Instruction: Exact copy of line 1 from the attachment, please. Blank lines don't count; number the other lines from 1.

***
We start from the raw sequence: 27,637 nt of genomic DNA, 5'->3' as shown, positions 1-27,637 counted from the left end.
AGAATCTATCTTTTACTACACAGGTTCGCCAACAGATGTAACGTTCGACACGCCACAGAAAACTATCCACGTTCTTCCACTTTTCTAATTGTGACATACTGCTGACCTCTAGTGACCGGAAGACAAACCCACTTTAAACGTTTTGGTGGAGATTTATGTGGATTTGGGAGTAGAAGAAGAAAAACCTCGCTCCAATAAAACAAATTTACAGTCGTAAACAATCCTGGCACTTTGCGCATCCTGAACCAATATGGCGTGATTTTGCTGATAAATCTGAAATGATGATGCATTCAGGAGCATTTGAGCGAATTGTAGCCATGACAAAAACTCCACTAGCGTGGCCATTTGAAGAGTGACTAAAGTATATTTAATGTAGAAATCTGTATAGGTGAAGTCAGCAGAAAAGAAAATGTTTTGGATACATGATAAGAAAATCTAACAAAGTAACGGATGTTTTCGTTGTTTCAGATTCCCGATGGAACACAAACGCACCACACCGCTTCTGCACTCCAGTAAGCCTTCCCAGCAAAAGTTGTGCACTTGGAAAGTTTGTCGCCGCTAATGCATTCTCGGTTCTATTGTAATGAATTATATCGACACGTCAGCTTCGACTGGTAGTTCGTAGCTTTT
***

We start from the raw sequence: 27,637 nt of genomic DNA, 5'->3' as shown, positions 1-27,637 counted from the left end.